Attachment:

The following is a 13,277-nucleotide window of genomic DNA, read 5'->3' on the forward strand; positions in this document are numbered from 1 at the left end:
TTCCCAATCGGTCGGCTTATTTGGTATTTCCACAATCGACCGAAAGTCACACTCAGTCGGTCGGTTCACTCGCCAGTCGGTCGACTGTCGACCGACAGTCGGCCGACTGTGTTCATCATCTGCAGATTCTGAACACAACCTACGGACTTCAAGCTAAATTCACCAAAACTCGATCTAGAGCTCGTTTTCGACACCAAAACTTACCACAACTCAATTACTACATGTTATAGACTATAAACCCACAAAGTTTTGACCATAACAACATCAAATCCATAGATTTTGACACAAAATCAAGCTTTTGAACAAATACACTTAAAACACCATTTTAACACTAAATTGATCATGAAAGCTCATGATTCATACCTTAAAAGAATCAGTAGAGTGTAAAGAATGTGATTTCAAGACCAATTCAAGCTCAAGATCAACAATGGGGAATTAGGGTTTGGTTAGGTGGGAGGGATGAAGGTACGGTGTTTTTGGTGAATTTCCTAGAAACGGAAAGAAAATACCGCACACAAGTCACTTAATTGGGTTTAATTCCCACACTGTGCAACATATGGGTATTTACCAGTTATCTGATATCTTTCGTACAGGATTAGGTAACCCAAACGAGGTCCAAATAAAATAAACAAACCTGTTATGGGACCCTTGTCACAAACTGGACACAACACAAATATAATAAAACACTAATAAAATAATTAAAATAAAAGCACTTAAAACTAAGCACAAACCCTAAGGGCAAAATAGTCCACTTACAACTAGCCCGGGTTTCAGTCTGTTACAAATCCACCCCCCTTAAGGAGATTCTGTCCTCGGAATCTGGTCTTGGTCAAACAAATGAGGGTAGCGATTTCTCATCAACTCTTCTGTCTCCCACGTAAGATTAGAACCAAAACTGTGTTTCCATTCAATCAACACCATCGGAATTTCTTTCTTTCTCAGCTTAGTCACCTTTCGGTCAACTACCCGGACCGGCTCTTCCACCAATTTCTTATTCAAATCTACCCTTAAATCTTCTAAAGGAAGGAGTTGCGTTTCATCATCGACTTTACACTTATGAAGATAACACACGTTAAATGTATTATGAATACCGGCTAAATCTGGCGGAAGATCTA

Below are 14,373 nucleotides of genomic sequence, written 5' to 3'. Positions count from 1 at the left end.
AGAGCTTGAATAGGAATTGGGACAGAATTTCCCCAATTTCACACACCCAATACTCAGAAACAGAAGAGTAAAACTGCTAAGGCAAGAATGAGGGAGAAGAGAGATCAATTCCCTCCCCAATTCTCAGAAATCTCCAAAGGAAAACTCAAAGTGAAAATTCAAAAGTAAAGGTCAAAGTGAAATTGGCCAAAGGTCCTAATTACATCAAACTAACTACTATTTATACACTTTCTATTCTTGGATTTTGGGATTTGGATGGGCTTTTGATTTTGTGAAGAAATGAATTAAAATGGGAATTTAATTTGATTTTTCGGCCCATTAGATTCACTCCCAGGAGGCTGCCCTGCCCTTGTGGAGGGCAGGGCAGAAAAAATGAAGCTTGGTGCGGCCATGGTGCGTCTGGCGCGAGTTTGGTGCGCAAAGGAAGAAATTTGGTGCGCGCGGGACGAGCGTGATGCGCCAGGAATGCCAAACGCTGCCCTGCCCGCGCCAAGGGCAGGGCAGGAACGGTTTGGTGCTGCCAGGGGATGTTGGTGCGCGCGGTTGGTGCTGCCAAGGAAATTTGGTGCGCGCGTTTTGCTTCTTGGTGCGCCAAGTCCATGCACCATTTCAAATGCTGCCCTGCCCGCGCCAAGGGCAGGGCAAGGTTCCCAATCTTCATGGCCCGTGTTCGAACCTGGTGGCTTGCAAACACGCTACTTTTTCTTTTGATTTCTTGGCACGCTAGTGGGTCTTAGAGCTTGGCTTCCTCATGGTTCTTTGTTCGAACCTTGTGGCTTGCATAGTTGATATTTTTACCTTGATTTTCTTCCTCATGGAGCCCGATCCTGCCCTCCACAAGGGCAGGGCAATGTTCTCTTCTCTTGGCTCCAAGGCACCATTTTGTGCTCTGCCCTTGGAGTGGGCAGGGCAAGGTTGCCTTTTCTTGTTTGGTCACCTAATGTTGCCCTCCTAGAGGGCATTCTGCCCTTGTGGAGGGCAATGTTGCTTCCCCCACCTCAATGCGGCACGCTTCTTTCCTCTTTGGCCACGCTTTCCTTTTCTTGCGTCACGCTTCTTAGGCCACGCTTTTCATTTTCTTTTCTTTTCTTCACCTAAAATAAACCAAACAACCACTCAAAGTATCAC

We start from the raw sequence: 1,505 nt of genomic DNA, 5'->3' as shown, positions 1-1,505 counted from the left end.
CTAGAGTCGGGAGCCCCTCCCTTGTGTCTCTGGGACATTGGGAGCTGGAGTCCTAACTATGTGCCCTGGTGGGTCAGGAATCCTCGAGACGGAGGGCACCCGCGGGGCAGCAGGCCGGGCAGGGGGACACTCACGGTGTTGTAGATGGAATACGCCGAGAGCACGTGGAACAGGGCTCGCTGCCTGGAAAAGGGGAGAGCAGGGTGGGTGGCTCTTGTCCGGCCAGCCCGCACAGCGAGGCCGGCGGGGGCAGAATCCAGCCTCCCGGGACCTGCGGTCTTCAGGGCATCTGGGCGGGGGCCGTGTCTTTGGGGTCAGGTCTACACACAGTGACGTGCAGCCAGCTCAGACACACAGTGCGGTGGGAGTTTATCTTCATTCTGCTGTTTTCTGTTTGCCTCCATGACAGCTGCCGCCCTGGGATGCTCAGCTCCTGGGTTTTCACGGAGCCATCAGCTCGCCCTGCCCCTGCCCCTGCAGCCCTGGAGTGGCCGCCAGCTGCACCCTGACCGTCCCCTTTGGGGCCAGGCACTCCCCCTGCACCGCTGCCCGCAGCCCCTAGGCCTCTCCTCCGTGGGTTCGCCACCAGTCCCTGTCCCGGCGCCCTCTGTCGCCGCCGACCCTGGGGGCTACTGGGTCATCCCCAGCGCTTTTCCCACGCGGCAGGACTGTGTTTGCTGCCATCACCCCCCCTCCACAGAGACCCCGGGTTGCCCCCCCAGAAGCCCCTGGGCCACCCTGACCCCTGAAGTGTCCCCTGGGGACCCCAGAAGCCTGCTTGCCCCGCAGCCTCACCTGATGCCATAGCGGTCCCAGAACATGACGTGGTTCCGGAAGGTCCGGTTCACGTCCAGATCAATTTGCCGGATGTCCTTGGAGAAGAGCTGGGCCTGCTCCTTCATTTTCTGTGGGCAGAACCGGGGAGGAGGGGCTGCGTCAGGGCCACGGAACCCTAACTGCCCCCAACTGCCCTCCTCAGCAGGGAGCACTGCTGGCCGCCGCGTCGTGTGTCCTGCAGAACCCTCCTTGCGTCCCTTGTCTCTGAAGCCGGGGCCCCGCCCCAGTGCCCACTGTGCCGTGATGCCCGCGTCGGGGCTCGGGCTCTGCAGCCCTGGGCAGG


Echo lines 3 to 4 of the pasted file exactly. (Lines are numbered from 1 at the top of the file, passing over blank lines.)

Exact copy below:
Below are 14,373 nucleotides of genomic sequence, written 5' to 3'. Positions count from 1 at the left end.
AGAGCTTGAATAGGAATTGGGACAGAATTTCCCCAATTTCACACACCCAATACTCAGAAACAGAAGAGTAAAACTGCTAAGGCAAGAATGAGGGAGAAGAGAGATCAATTCCCTCCCCAATTCTCAGAAATCTCCAAAGGAAAACTCAAAGTGAAAATTCAAAAGTAAAGGTCAAAGTGAAATTGGCCAAAGGTCCTAATTACATCAAACTAACTACTATTTATACACTTTCTATTCTTGGATTTTGGGATTTGGATGGGCTTTTGATTTTGTGAAGAAATGAATTAAAATGGGAATTTAATTTGATTTTTCGGCCCATTAGATTCACTCCCAGGAGGCTGCCCTGCCCTTGTGGAGGGCAGGGCAGAAAAAATGAAGCTTGGTGCGGCCATGGTGCGTCTGGCGCGAGTTTGGTGCGCAAAGGAAGAAATTTGGTGCGCGCGGGACGAGCGTGATGCGCCAGGAATGCCAAACGCTGCCCTGCCCGCGCCAAGGGCAGGGCAGGAACGGTTTGGTGCTGCCAGGGGATGTTGGTGCGCGCGGTTGGTGCTGCCAAGGAAATTTGGTGCGCGCGTTTTGCTTCTTGGTGCGCCAAGTCCATGCACCATTTCAAATGCTGCCCTGCCCGCGCCAAGGGCAGGGCAAGGTTCCCAATCTTCATGGCCCGTGTTCGAACCTGGTGGCTTGCAAACACGCTACTTTTTCTTTTGATTTCTTGGCACGCTAGTGGGTCTTAGAGCTTGGCTTCCTCATGGTTCTTTGTTCGAACCTTGTGGCTTGCATAGTTGATATTTTTACCTTGATTTTCTTCCTCATGGAGCCCGATCCTGCCCTCCACAAGGGCAGGGCAATGTTCTCTTCTCTTGGCTCCAAGGCACCATTTTGTGCTCTGCCCTTGGAGTGGGCAGGGCAAGGTTGCCTTTTCTTGTTTGGTCACCTAATGTTGCCCTCCTAGAGGGCATTCTGCCCTTGTGGAGGGCAATGTTGCTTCCCCCACCTCAATGCGGCACGCTTCTTTCCTCTTTGGCCACGCTTTCCTTTTCTTGCGTCACGCTTCTTAGGCCACGCTTTTCATTTTCTTTTCTTTTCTTCACCTAAAATAAACCAAACAACCACTCAAAGTATCAC